and women’s lives. The basic viewpoint is that males do not bear children; their
paternity is only by the grace of a woman. This has consequences. For some, it
means that men must control women as child-bearers—both to have children and to
be secure about their paternity. Mead thought that men must also have other
means of self-expression and status, in addition to fathering. So what do men do,
In every known human society, the male’s need for achievement can be
recognized. Men may cook, or weave or dress dolls or hunt hummingbirds,
but if such activities are appropriate occupations of men, then the whole
society, men and women alike, votes them as important. When women
perform the same occupations, they are regarded as less important. In a
great number of human societies men’s sureness of their sex role is tied up
with their right, or ability, to practice some activity that women are not
allowed to practice. Their maleness, in fact, has to be underwritten by
preventing women from entering some field or performing some feat
Mead conjectured that male activities are not only different because of biological
differences (sexual dimorphism) but even the same activities when done by men
would be regarded as more important than the same activities done by women.
Students occasionally ask about the many evolutionary, historic, revisionist or
postmodernist critiques of Margaret Mead’s work. A few remember Derek Freeman’s
controversial analysis–Margaret Mead and Samoa:The Making and Unmaking of an
Anthropological Myth, (Harvard University Press, 1983). If you feel like jumping in
the deep end of this vast pool, you might like a book edited by Lenora Foerstel and
Angela Gilliam, Confronting the Margaret Mead Legacy: Scholarship, Empire, and the
South Pacific (Temple University Press, 1992). One key question about this
controversy for those of us in Women’s Studies is not who is right or wrong, not
Mead’s faults as a scholar. Some major issues are how women are represented,
misrepresented, and unrepresented both in research and in professional
development. Why has Margaret Mead, now deceased, attracted such a firestorm of
attention? How does this compare to the controversy surrounding Rigoberta’s
testimonial mentioned in the Introduction?
QUESTIONS STUDENTS ASK
Could a man have written Sex and Temperament? Patterns of Culture? How have
the meanings given to the terms ―sex‖ and ―gender‖ changed since Margaret Mead’s
If their culture was so unpleasant, why didn’t the Mundugumor just leave it and go
somewhere else? Maybe live with the Arapesh?
O.K., it’s one thing to talk about cultural relativism. But there has to be some crosscultural reality, the bottom line that we can call ―feminine‖ and ―masculine.‖ What is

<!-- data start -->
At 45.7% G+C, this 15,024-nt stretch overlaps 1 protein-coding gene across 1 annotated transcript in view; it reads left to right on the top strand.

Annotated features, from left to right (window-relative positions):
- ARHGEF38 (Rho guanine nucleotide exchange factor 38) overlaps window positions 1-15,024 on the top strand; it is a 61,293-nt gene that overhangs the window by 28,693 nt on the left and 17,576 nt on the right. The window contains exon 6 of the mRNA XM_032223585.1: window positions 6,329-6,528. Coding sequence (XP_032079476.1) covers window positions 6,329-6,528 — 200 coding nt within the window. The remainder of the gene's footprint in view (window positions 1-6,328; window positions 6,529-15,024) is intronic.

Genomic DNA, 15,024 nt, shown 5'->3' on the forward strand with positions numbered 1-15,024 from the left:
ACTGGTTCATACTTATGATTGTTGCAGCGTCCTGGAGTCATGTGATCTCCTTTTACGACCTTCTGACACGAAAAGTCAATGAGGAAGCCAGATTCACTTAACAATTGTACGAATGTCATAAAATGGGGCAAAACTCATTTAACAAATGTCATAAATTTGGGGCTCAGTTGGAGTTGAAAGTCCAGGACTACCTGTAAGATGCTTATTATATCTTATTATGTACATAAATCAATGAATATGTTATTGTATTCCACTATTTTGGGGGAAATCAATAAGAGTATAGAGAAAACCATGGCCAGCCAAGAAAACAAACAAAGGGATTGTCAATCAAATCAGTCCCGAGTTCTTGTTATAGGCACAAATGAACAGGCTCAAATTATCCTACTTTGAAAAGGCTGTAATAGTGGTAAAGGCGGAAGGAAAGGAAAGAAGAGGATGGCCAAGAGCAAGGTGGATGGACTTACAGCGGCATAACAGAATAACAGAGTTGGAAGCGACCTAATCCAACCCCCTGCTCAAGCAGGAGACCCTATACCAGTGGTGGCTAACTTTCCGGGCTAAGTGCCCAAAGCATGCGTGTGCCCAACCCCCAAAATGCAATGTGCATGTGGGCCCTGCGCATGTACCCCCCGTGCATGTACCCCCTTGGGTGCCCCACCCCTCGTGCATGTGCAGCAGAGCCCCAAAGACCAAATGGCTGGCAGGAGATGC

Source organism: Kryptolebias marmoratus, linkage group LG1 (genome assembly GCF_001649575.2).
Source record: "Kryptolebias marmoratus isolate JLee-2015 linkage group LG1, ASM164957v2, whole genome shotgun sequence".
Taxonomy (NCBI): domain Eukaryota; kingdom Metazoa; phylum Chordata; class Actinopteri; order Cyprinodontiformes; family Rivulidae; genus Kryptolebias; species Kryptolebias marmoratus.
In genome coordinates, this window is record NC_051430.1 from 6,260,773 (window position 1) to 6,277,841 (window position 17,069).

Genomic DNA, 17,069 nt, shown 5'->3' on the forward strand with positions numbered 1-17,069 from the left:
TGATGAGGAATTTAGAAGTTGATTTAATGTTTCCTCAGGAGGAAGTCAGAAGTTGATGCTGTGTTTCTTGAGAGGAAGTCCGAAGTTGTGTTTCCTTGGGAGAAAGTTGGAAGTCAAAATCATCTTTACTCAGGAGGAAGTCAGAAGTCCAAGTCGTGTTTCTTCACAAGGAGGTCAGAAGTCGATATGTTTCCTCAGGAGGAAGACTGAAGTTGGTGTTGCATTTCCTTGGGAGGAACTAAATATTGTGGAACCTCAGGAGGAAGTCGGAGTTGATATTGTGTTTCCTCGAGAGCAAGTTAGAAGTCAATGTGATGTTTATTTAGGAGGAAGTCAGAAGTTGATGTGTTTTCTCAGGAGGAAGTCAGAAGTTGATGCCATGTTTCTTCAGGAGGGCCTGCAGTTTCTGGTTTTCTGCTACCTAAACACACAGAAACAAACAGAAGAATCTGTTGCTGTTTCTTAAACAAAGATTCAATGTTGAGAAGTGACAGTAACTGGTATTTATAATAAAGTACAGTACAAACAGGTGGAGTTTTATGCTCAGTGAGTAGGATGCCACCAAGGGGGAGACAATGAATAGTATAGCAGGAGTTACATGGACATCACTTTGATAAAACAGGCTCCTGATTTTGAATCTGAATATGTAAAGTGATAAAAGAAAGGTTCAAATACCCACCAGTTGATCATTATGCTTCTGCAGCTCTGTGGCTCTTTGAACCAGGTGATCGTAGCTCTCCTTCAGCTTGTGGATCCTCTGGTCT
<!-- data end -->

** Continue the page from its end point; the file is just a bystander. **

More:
What is ―being in the field‖ or ―doing field work‖ like? How is fieldwork different for
men than for women?
How come my other (anthropology) classes never discussed Mead and Benedict?
Why haven’t I heard about their contributions to anthropology?
What was the division of labor among the three groups Mead studied? Are there any
cultures where men do women’s work? Do men ever assume the same moral and
emotional responsibilities in these societies as women do? In any human societies?
The inevitable ―talk show questions:‖ Was Margaret a feminist? Was she really
―bisexual?‖ Was she ―out‖ at the Museum? Did her husbands know about her and
Ruth? What did her daughter Catherine think? Did the way Margaret raised her
daughter hurt her? How did they get away with being so unconventional? If
Margaret was such a free thinker, why did she worry about or bother about being a
good wife? So what do we call the relationship between Margaret and Ruth: love,
friendship, lesbian? If she was such a professional, so strong-minded, why did she
put up with Reo’s assignment of fieldwork? Why didn’t Margaret make Reo help in
QUESTIONS FOR EXAMINATIONS
1. Margaret Mead and Ruth Fulton Benedict first met:
a. while Benedict was studying in Samoa.
b. as undergraduate students in the 1920s.
c. when Benedict taught Mead at Columbia University.
d. through Mead’s husband Reo Fortune.
2. Margaret Mead wrote all of the following except _________.
a. Sex and Temperament in Three Primitive Societies
b. Coming of Age in Samoa
c. Patterns of Culture
d. Mead wrote all of the above texts.
3. What are the three societies Mead discusses in her book, Sex and Temperament?
a. Arapesh, Samoan, Iatmul
b. Arapesh, Mundugumor, Tchambuli
c. Samoan, Tchambuli, Iatmul
d. Mundugumor, Tchambuli, Cressman
4. The Mundugumor could be said to have which gendered personality pattern in Mead’s
a. women and men are temperamentally different, with women being dominant
b. women and men are temperamentally similar, both being nurturing and
cooperative, the so-called ―feminine‖
c. women and men are temperamentally similar, both being aggressive and
competitive, the so-called ―masculine‖
d. neither men nor women acted within their cultural ethos
5. Deeply feeling the restrictions of American culture, Ruth Benedict __________.
a. was a radical even in her early years at college
b. refused to marry and bear children in order to protest male dominance over
c. faced moments of serious self-doubt and suicidal thoughts
d. spent her later years traveling the globe to forget the problems she faced in